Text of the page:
Should members of the LSU Board of Supervisors disclose who receives their scholarships?|
Story Archives: An independent Legislature?
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|An independent Legislature?|
Much to do has been made of the backbiting that occurred between Gov. Bobby Jindal and the Legislature during the regular session that adjourned sine die last week.
While the media did a good job of convincing the public that lawmakers finally realized the executive and legislative branches of government in Louisiana actually are equal, the fact of the matter is the Legislature didn't exhibit much independence from Jindal.
Though the Legislature bucked Jindal on literally every major piece of legislation the governor supported, it was a perfect storm that led to lawmakers at least publicly showing us they could think for themselves. At the center of the storm was money, or the lack thereof, and term limits.
Months ago prior to the start of the regular session, we were told the state faced a $1.6-billion revenue shortfall heading into the 2011-2012 fiscal year, which begins July 1. We were warned deep cuts in spending would be needed to balance the budget for the new fiscal year, cuts that might strike at the heart of health care and higher education. The special interests revved up and prepared for war. Budget-wise that is.
By the time it was all said and done when lawmakers adjourned for good June 23, the Legislature approved a roughly $25 billion budget for the new fiscal year. Lawmakers supposedly reduced spending by about $1 billion compared to the state operating budget for the fiscal year that ends June 30. The new budget supposedly uses about $300 million in one-time revenues for recurring expenses while other one-time revenues were tapped to pay for one-time expenses such as debt payments.
Health care and higher education escaped the budget process relatively unscathed.
Yet, for all of the talk about legislative independence, the budget lawmakers approved literally mirrored the one Jindal proposed months ago. The Legislature simply went about piecing it together in a rather boisterous fashion, posturing along the way for the media to suggest a new era in government had arrived in Baton Rouge. That's hogwash.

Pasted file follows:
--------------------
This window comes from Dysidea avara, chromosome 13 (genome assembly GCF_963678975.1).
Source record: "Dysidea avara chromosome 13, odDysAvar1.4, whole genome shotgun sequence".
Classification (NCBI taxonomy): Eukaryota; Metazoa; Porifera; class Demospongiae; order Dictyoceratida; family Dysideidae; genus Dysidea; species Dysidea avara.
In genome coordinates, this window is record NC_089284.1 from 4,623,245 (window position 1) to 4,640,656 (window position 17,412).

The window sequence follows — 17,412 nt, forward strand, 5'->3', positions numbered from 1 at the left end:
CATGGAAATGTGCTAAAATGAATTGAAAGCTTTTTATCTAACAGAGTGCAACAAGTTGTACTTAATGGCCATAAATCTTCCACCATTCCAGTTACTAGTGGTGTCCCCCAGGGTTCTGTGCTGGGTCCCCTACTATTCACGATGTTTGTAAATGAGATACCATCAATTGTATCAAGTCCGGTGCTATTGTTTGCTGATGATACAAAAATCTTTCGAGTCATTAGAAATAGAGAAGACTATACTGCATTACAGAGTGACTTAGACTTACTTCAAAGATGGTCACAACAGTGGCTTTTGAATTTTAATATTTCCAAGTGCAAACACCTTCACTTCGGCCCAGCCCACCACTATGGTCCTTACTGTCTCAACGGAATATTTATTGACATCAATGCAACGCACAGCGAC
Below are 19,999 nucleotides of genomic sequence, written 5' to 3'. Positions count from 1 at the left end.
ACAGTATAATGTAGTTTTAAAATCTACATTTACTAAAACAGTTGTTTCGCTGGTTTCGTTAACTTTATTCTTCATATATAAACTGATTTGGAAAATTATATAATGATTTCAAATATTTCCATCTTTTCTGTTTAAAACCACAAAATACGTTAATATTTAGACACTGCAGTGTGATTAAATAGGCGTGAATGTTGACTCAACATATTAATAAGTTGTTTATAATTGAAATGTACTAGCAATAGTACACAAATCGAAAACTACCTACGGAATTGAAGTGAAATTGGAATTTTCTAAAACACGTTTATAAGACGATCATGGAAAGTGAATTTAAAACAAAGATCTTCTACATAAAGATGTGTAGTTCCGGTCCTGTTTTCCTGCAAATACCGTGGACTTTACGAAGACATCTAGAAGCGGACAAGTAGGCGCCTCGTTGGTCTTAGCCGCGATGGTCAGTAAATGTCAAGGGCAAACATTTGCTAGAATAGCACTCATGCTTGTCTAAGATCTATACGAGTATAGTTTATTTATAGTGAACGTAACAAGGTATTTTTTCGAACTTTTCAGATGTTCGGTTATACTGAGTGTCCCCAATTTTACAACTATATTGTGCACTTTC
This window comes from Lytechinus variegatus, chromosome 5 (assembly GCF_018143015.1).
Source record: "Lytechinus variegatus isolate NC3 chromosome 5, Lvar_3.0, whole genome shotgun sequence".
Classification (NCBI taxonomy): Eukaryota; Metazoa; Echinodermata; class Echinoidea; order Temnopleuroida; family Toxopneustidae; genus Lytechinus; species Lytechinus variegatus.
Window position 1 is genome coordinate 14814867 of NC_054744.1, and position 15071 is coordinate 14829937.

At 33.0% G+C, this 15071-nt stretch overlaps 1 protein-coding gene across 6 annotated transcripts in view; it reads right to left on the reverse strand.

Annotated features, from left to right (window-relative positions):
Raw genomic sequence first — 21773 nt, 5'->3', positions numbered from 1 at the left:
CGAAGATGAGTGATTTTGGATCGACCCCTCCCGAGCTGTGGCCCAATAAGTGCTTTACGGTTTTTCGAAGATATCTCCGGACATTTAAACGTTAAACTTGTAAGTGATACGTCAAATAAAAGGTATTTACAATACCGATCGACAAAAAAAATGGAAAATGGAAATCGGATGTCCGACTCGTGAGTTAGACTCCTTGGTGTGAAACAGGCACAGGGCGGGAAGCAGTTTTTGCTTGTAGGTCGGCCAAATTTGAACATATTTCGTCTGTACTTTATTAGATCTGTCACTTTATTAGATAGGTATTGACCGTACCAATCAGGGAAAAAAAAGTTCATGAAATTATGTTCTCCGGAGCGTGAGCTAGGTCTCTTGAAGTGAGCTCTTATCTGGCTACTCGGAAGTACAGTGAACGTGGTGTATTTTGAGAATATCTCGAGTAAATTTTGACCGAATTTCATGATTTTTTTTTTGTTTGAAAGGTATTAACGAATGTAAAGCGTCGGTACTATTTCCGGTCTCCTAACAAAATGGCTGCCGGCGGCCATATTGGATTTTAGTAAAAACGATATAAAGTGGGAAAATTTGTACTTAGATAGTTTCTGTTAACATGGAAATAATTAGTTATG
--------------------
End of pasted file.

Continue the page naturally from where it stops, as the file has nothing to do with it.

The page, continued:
Still, the Legislature said no to Jindal on consolidating Southern University in New Orleans with the University of New Orleans. Lawmakers also turned a deaf ear to consolidating the various boards for governing higher education into one super board to oversee all of higher ed.
Both measures were cornerstones of the Jindal legislative agenda for the regular session.
Lawmakers blocked Jindal as well on forcing state employees to contribute more money toward their retirement, and they said no, too, to Jindal's push to sell some state prisons to free up revenues to balance the budget.
Let's not forget the higher education community lost a battle to raise tuition willy-nilly, a move Jindal signed off on months ago when the higher ed crowd was screaming to the heavens that they needed more money to offset cuts in funding in years past.
On the surface, one could suggest Jindal lost his influence with the Legislature. That's why lawmakers refused to embrace his legislative agenda wholeheartedly. One could suggest it, and one would be wrong.
No, the Legislature didn't go along with the governor carte blanche in the 2011 regular session because he didn't have the money to pay them off. Also, a number of lawmakers were term-limited, and they had nothing to lose by saying no to the governor for a change.
Allow me to explain about the money angle.
Lawmakers are human just like you and me. If they're asked to stick their necks on the line on matters such as raising tuition at colleges and universities or consolidating a couple of universities or selling off state assets to fund government in general, they want something for their troubles. That something would be appropriations to pay for some pet project in their respective legislative districts.
Jindal didn't have much discretionary funding to work with heading into the new fiscal year. In other words, the governor didn't have the money to throw at reluctant lawmakers to convince them to vote his way.
That, my friends, is how you arrive at legislative independence.
Last week, I wrote that John Alario was Speaker of the House of Representatives under Gov. Buddy Roemer in 1988. That was incorrect.
When Roemer took office in January 1988, the House elected Rep. Jimmy Dimos of Monroe as its Speaker.
Alario had served as Speaker from 1984-1988 under Gov. Edwin Edwards. Alario became Speaker of the House again in 1992 when Edwards took office for his fourth and final term.